“Alright, then, where do the lost names go? The probability of their surviving in the maze of a city must be extremely low.” ― Haruki Murakami, Blind Willow, Sleeping Woman
In a classic, remarkably breezy Southern California garage-turned-painter’s-studio just north of Downtown LA, Seth Armstrong is drinking beer, watching the light change, and thinking about the Dutch Renaissance. The view from the backyard sweeps southeast across a narrow valley right up the verdant banks of the opposite hillside and to those beyond. Trees, streets, traffic, houses, more trees, and the entire day’s solar trajectory are laid out like someone shook a grid and let the segments fall across the landscape. In this way, his landscape paintings are very much about a specific time and place -- born of the physical circumstance, pace of energy, and quality of attention which make up the rhythm of his daily life.
But the foundations of Armstrong’s landscape paintings, the ground upon which his folk-infused hyperrealism and Hudson River School charisma are composed and layered, is the influence of the Dutch Masters whose work he studied during the formative years of his career. From that art historical legacy Armstrong has derived a primordial fascination with the affecting emotional quality of warm and cold light and complex shadows, and with how to render the tactile quality of luminosity with the tools of a painter. It’s the Dutch Renaissance that explains his particular love for so-called Magic Hour, though it is a Southern California hallmark. His accomplishments as a colorist also derive from this influence, informing his technique of underpainting which imparts his scenes with a perceptible glow verging on the light-box in intensity, that can beckon the eye from across a room even at the smallest scale, or seem to illuminate architecture, lamp-like, when large.
Not all his scenes are so pastoral, or even suburban. Armstrong is also drawn to dwellings in the urban fringes, less fancy but well within city limits. These apartment buildings and decrepit streets however also benefit from Armstrong’s eye for a beautiful light story. It makes sense that these noirish, gritty slices of life, of specific lives of strangers and neighbors, would draw comparisons to both Edward Hopper and Rear Window, with their sense of lonely intimacy, low-key voyeurism, and a rich, allegorical character in the way the light falls across and emanates from within its secrets. Equally, his deft use of color and nuanced tone can generate an aura of gravity and melancholy around the most elegant of edifices. His works can often seem depopulated, despite their being situated in degrees of the built environment. In fact, they are all full of people, half-hidden or perched in windows, silhouetted behind flimsy curtains, or on full display with all the lights on. It’s only that they are small, as individuals are in fact small, in comparison to the world we inhabit.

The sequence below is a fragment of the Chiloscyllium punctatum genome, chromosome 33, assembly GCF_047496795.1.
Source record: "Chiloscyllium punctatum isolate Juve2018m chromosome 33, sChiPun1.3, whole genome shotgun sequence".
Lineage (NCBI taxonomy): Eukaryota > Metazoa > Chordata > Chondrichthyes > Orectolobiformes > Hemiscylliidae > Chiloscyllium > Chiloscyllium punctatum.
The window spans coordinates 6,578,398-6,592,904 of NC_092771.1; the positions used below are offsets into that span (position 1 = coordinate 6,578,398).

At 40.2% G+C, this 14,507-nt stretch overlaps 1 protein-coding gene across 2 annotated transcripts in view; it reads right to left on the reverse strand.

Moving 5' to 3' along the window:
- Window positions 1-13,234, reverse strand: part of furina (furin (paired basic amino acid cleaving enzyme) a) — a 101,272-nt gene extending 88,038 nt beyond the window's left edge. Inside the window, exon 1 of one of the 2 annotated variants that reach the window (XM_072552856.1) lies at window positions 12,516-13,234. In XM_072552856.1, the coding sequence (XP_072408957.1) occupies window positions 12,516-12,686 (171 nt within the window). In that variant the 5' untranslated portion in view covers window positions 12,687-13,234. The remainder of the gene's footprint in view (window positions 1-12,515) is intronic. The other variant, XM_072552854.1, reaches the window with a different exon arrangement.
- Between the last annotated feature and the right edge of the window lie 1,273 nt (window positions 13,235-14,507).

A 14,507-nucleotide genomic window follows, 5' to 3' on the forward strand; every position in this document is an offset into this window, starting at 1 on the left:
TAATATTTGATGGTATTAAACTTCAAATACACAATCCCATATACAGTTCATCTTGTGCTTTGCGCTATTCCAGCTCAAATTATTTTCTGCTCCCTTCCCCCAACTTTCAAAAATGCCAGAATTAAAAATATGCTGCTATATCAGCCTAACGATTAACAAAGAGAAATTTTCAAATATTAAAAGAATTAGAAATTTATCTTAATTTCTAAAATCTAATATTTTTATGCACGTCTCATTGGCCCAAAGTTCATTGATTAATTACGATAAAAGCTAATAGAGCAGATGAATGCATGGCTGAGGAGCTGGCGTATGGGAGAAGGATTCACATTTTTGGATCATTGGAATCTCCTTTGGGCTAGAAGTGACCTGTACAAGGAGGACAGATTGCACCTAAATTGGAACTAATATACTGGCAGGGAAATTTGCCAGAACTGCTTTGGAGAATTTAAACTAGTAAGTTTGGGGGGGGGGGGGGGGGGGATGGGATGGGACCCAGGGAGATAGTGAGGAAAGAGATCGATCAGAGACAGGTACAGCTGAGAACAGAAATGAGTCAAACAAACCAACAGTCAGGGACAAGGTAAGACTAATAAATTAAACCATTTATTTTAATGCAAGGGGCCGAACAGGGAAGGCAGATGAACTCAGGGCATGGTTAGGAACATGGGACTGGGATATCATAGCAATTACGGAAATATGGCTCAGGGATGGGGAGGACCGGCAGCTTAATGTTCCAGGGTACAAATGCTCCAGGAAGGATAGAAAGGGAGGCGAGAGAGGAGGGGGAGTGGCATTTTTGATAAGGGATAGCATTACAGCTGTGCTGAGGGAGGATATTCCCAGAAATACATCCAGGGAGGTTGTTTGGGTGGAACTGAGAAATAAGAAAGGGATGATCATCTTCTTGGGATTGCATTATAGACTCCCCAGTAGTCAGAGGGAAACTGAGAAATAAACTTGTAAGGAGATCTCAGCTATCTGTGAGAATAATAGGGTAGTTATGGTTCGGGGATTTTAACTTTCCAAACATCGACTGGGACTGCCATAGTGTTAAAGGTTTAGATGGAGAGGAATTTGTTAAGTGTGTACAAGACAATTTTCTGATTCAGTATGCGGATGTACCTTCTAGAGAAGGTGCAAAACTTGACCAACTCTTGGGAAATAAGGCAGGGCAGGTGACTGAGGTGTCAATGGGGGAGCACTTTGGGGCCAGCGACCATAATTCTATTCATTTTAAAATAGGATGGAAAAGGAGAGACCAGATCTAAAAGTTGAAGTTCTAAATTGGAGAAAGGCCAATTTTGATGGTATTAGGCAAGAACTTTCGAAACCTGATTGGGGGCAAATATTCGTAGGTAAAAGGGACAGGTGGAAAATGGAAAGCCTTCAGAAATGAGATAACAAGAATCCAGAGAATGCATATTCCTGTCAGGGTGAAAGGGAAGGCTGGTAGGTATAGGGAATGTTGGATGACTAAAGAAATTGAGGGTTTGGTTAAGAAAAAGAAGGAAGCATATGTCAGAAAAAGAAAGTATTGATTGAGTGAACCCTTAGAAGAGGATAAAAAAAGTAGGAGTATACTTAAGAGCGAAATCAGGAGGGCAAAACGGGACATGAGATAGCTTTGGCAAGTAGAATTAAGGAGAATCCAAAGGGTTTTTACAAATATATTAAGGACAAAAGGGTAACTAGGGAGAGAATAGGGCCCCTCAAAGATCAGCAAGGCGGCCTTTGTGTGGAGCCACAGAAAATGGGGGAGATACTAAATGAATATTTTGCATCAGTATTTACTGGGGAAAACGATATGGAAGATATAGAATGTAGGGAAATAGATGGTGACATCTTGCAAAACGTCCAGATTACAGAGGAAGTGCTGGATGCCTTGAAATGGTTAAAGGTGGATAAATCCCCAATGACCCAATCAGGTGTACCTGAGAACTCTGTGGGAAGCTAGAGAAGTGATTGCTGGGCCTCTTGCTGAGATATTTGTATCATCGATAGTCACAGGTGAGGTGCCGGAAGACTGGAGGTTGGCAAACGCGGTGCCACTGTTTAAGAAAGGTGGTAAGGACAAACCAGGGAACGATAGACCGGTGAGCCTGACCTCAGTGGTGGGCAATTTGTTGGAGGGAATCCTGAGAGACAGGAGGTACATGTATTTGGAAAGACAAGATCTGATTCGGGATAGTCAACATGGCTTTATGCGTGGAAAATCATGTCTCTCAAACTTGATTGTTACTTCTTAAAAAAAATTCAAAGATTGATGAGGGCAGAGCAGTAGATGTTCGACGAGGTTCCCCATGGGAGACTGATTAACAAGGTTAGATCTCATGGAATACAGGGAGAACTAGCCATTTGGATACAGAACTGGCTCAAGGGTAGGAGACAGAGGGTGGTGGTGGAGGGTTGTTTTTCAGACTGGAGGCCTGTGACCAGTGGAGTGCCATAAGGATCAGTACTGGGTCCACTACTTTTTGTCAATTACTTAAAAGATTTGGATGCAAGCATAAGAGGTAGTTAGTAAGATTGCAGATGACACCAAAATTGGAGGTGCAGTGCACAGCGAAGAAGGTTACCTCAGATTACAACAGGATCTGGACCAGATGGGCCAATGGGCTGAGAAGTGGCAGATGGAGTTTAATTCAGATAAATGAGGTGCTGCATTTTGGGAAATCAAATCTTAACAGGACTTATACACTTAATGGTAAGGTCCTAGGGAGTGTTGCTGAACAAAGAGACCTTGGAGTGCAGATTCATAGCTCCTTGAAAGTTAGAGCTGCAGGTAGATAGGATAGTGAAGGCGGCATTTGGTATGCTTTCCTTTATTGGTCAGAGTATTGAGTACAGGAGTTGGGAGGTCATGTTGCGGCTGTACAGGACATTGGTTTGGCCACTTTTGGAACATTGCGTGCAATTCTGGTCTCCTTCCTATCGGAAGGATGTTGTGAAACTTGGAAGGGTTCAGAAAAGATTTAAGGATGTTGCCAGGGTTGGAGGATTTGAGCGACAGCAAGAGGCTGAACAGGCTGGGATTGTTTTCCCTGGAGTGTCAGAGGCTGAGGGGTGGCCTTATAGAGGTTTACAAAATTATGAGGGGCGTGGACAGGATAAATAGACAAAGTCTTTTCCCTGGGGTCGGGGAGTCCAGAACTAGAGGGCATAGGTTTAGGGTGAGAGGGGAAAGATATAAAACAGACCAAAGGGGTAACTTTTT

His most urban iterations of this observational methodology also tell a part of this story, wherein despite the cloak of darkness, Armstrong’s light-based process is the same. Notice how the unique qualities of light in a given environment behave, and link the personality of the lights to the lives of its occupants -- in this case, highrise apartments and city-center hotels. These are almost always night scenes, the light radiating from within only certain glass boxes along steel the grid, punctuating its shimmering, dark skin like morse code. Here are echoes of both Haruki Murakami and Lost in Translation, as Armstrong captures the vertiginous marvel that is the city skyline. It is a place in which denizens live in a constant state of acceptance and willful ignorance as to the unavoidable voyeurism of a densely populated area. Their antics, on display, feel more theatrical than their side-street counterparts, more available for public viewing, and somehow sexier, or at least glamourous. The way brick and concrete absorb light and heat all day and seem to radiate it back into the night air; the infinite refraction inside and across the skyscrapers’ surfaces -- like the Magic Hour caress of a palm-peppered hill, these phenomena hold obvious appeal for a painter of Armstrong’s interests, because from the canals of Amsterdam to the canyons of LA, light is his true muse and subject always.
And watch for information on his work in upcoming exhibitions:
Scope Miami Beach, December 2017
Group show in February 2018 in Honolulu at the Honolulu Museum of Art School
Group show in Portland, OR in June 2018 at Antler Gallery
Group show with Heron Arts in San Francisco in tandem with artMRKT, April 2018
Solo show at Lancaster MOAH in October 2018